Several Taxpayer Services Become Online Only 

    NEWS NOTES 
    by Sally P. Schreiber, J.D. 
    Published March 01, 2014

    From the IRS

    The IRS announced on its website that, as of the start of the year, it has stopped providing a number of taxpayer assistance services in person or over the phone and has shifted those services online. The move is designed to free up IRS employees to help taxpayers deal with issues, such as identity theft, that cannot be resolved through other avenues. The changes are being made in the following areas: (1) tax return preparation, (2) transcript delivery, (3) tax law assistance, (4) refund inquiries, (5) employer identification numbers (EINs), and (6) the Practitioner Priority Service.

    Return preparation: In recent years, the IRS has provided limited tax return preparation services at its walk-in offices. There have been restrictions on where and when the help is offered, and the IRS has required taxpayers to have income below the earned income tax credit thresholds to get help. This help has been further reduced, and taxpayers are directed to the more than 13,000 volunteer tax preparation sites instead of the 250 IRS walk-in offices. The IRS also noted that Free File is available to taxpayers on the IRS’s website.

    Transcript delivery: In January, the IRS debuted its Get Transcript service, which allows individual taxpayers to use their Social Security numbers to view and print a copy of their tax transcript. Get Transcript is available for the following types of transcripts: tax account, tax return, record of account, wage and income, and verification of nonfiling. Taxpayers will still be able to request that a transcript be mailed to their address of record using the online tool or sending in Form 4506-T, Request for Transcript of Tax Return.

    Tax law assistance: Most tax law questions the IRS receives during filing season are basic questions such as who qualifies as a dependent and who can take an exemption. The IRS will continue to answer these types of questions, but it will refer more complex questions to resources on the IRS website.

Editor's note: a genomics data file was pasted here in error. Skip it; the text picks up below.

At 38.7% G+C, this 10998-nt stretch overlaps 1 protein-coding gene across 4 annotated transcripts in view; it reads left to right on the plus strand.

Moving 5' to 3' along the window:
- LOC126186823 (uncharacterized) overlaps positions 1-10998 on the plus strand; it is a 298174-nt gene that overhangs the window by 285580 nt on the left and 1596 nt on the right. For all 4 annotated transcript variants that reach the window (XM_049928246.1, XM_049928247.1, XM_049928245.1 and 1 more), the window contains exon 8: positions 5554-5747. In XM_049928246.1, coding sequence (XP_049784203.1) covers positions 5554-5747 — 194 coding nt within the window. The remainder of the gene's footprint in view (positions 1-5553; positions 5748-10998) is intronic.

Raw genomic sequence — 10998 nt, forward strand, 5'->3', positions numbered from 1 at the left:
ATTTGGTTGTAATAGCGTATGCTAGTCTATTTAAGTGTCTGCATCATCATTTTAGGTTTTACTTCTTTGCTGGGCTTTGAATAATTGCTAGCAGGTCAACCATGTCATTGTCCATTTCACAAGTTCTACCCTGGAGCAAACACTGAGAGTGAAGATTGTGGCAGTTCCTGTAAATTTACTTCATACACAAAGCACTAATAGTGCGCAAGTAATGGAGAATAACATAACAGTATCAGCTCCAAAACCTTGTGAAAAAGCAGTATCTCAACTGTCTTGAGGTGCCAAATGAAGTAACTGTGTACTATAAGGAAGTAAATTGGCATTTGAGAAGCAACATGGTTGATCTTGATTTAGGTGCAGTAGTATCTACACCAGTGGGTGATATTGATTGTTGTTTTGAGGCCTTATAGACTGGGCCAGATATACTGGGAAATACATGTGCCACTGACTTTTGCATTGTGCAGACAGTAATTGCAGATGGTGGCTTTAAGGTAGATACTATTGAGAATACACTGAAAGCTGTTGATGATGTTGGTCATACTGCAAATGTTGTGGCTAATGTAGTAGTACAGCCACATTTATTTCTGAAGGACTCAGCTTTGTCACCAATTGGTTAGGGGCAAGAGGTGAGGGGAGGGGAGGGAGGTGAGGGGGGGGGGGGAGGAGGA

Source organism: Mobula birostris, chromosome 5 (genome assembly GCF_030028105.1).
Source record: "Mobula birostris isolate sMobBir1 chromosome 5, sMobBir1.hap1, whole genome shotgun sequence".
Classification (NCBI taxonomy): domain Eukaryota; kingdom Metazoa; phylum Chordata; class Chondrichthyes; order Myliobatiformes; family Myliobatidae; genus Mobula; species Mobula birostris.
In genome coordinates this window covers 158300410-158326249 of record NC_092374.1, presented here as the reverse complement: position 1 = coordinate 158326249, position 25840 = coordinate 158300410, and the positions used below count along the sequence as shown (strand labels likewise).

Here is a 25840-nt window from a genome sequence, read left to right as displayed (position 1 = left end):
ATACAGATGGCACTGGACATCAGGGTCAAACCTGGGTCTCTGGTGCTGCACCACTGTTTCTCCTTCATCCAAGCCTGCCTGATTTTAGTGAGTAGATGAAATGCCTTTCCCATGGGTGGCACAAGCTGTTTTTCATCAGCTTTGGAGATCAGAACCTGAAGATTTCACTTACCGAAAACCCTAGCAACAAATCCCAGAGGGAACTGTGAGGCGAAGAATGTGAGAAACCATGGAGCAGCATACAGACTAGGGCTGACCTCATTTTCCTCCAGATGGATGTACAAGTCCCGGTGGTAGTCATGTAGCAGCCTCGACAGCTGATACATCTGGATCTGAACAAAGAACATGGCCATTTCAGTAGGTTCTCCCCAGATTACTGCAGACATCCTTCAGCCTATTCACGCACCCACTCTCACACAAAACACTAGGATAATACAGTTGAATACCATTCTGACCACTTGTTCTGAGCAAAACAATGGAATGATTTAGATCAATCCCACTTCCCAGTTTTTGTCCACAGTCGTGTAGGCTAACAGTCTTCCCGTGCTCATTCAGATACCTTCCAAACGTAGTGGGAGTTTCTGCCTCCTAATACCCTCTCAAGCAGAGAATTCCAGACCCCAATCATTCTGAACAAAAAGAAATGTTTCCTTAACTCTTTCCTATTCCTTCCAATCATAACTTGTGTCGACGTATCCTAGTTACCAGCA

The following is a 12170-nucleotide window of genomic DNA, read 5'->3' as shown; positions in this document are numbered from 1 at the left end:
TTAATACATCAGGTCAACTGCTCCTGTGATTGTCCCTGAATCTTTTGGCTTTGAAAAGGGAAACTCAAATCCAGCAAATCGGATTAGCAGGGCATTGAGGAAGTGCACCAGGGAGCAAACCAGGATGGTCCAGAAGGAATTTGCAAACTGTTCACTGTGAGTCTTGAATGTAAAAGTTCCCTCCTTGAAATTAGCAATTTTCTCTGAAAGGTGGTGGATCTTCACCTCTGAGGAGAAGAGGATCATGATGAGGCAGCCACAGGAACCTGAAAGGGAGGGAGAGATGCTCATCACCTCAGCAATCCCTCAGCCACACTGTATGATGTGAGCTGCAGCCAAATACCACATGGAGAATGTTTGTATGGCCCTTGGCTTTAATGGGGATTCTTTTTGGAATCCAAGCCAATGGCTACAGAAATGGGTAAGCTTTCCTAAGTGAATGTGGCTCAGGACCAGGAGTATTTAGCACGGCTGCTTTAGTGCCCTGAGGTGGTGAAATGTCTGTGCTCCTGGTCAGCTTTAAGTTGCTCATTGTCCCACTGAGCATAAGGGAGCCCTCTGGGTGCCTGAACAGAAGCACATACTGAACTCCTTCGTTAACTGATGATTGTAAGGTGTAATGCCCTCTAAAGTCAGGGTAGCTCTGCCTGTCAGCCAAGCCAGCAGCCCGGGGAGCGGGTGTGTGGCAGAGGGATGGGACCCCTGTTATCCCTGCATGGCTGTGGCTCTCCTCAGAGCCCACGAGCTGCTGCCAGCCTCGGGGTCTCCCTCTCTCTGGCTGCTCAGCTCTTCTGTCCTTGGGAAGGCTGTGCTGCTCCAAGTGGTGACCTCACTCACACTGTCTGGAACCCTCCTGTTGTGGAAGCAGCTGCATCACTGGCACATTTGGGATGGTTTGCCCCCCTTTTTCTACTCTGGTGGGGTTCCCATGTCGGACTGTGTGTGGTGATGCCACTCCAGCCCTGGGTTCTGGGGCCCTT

Refund inquiries: The IRS says the most common questions taxpayers ask are related to the status of a refund. The IRS notes that for the first 21 days after a return has been filed electronically or for six weeks after paper filing, taxpayers should check the status of their refund on the IRS’s online tool, Where’s My Refund? Customer service representatives will be able to help only those taxpayers who filed electronically at least 21 days prior (six weeks or more in the case of a paper return) or who are directed to a representative by the Where’s My Refund? tool.

    EINs: According to the IRS, the EIN Online Assistant has been very successful, with more than 4 million requests processed per year. Beginning with the 2014 filing season, the IRS will handle all EIN requests using the Online Assistant, with only those with a previously assigned EIN being referred to an IRS representative.

    Practitioner Priority Service: The Practitioner Priority Service, which provides a way to resolve taxpayer account issues, is intended for tax professionals, but it has been increasingly used by taxpayers. The IRS announced that, starting in January, use of the Practitioner Priority Service is restricted to tax practitioners who are trying to resolve issues for their clients.




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